Pop Culturing: Netflix's 'What/If' is a Bizarre Soap that Kicks Off the Renéeaissance

by Jason St. Amand

National News Editor

Friday May 24, 2019

Renée Zellweger in "What/If."
Renée Zellweger in "What/If."  (Source:Adam Rose/Netflix)

A-list movie talent appearing on the small screen is now commonplace in this era of TV. From Reese Witherspoon and Nicole Kidman in "Big Little Lies" (not to mention Meryl Streep on the upcoming second season) to Naomi Watts in the short-lived Netflix mystery "Gypsy" and Julia Roberts in Amazon's conspiracy thriller "Homecoming," stars who perhaps would once turn down television projects not that long ago are now signing up to appear in some of the buzziest series today.

Enter Renée Zellweger, who is at the center of Netflix's very strange new anthology neo-noir "What/If," which debuts on the streaming service Friday. In 2019, no one bats an eye when it's announced that the Oscar winner is starring in a Netflix show. Created by Mike Kelley (perhaps best known for ABC's "Revenge") "What/If" feels like something of a throwback network mystery albeit with swearing and nudity (there are a lot of butts here). It's a broad, overwritten thriller that one would expect to thrive for 15 seasons on Fox. But there's something charming with "What/If" or, if not charming, definitely addicting. The show knows what it is, reveling in its over-the-top OMG moments and general camp, but sometimes all that wink-wink-nudge-nudge knowing is a bit much even for the most enthusiastic of viewers. What really sells the show is Zellweger's intense presence and her beguiling performance.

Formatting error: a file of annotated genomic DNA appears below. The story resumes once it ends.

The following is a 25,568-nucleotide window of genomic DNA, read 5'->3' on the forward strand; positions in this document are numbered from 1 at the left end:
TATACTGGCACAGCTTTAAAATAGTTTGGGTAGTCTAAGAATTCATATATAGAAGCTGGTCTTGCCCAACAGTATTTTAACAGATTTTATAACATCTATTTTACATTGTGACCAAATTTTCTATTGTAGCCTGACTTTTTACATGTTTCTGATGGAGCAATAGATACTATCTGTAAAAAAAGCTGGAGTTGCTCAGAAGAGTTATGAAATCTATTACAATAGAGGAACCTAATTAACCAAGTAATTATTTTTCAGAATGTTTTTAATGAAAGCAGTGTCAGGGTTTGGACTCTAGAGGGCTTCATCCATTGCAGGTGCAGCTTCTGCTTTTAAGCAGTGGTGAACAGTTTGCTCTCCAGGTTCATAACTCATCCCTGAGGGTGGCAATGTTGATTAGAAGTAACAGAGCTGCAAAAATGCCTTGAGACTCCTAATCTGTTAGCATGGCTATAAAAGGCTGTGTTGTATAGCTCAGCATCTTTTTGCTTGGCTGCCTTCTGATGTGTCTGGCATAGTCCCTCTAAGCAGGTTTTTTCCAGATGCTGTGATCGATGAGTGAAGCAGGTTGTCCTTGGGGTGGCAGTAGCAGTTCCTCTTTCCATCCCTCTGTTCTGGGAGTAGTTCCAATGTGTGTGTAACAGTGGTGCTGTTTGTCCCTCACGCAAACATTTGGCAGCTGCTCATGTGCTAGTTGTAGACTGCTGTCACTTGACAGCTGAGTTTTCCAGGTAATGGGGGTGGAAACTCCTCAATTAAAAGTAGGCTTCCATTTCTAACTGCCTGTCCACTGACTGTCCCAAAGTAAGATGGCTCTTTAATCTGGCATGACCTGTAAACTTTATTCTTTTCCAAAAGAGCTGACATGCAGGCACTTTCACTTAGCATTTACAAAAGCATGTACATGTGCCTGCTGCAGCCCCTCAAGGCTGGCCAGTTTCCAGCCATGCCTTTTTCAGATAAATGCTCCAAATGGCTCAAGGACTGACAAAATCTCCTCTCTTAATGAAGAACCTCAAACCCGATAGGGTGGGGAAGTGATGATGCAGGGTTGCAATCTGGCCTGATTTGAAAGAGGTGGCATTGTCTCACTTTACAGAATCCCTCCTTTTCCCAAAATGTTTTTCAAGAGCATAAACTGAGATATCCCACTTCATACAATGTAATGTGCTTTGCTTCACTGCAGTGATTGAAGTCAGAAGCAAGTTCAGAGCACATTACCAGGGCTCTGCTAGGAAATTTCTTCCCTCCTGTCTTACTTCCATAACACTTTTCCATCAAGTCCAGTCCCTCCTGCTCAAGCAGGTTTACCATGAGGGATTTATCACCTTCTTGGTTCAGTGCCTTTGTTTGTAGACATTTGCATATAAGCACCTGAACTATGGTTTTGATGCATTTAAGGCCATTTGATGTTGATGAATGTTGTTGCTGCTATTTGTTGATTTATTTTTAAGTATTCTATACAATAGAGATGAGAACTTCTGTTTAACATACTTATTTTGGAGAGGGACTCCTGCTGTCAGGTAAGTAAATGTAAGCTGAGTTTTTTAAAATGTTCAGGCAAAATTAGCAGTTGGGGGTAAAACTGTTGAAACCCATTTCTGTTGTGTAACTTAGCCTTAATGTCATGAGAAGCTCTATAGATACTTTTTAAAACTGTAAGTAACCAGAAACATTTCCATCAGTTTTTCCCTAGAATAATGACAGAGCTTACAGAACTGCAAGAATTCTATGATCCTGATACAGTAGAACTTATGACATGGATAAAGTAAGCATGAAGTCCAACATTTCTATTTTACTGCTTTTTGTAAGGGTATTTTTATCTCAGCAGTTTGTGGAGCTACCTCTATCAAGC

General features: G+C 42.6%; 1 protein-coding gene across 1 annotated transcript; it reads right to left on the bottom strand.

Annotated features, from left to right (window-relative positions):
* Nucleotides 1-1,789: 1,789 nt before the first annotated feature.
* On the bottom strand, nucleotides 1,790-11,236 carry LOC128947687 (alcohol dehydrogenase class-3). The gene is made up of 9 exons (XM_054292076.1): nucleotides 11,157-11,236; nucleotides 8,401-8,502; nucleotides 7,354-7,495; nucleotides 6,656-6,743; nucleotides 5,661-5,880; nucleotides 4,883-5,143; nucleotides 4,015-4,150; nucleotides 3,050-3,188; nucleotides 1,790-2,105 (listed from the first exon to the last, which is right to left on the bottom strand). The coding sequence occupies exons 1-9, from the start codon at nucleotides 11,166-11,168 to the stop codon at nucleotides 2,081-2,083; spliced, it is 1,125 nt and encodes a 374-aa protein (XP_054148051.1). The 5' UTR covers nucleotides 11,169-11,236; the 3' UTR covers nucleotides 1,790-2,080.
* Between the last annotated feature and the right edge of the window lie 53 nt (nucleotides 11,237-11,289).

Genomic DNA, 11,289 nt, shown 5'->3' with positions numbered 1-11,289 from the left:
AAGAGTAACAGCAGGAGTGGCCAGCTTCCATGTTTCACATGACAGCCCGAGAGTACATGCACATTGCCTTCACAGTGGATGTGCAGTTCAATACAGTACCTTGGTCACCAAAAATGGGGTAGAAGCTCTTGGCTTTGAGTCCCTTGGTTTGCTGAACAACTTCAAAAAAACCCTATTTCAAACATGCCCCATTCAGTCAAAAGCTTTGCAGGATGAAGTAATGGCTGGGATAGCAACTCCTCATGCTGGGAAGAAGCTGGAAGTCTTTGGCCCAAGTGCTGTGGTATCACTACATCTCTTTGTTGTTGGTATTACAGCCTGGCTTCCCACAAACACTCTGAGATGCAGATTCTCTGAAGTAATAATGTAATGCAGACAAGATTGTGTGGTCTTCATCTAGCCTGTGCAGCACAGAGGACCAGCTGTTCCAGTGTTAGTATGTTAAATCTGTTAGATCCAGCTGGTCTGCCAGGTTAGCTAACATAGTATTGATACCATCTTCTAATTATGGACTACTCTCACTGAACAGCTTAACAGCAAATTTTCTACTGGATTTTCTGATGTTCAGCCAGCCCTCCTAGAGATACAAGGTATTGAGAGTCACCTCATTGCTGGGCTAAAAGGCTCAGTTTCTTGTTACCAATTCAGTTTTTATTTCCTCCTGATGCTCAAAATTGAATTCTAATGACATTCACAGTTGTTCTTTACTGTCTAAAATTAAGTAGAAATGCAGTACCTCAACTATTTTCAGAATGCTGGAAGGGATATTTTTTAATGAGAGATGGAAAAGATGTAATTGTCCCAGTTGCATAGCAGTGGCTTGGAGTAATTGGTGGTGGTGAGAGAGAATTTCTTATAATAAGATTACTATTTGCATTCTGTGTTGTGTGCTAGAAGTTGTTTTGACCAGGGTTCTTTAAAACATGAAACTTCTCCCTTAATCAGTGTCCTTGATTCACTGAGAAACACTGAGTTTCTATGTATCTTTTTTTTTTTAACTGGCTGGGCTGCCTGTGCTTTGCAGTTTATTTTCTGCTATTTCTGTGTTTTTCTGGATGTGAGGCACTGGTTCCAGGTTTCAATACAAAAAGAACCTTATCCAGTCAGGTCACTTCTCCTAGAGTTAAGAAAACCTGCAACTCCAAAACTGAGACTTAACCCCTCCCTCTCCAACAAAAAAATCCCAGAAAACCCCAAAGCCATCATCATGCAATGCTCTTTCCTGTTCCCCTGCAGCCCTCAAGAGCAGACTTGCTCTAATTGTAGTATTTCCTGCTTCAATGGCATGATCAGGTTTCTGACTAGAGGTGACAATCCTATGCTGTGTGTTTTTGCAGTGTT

In "What/If," Zellweger plays Anne Montgomery, a venture capitalist and investor of sorts who is world-famous for supporting women in business. Even so, she's more notorious for being a cutthroat businesswoman; cunning and ruthless. Through fate, luck or a something more sinister, she connects with Lisa (Jane Levy), a young and earnest woman passionate about her upstart Emigen, a health company that does something that will revolutionize the healthcare industry and pharmaceuticals (the show does a terrible job at explaining what Emigen actually does). But, as Anne says early on in "What/If," everything comes with a cost: Anne will fund Lisa's startup, handing over $80 million, if she allows her hunky husband Sean (Blake Jenner) to spend one night with Anne.

Blake Jenner and Jane Levy in Netflix's "What/If." Photo credit: Adam Rose/Netflix

Of course, this setup is a nod to the 1993 drama "Indecent Proposal." In the promo ads for "What/If," Zellweger is seen wearing a sexy white dress, crossing her legs, recalling the iconic Sharon Stone scene from the classic 1992 erotic thriller "Basic Instinct." During a negotiation scene between Anne, Lisa and Sean, things get meta.

"This whole idea was ripped right out of a bad '90s movie," Lisa says.

"I thought that film was quite decent," Anne quickly fires back.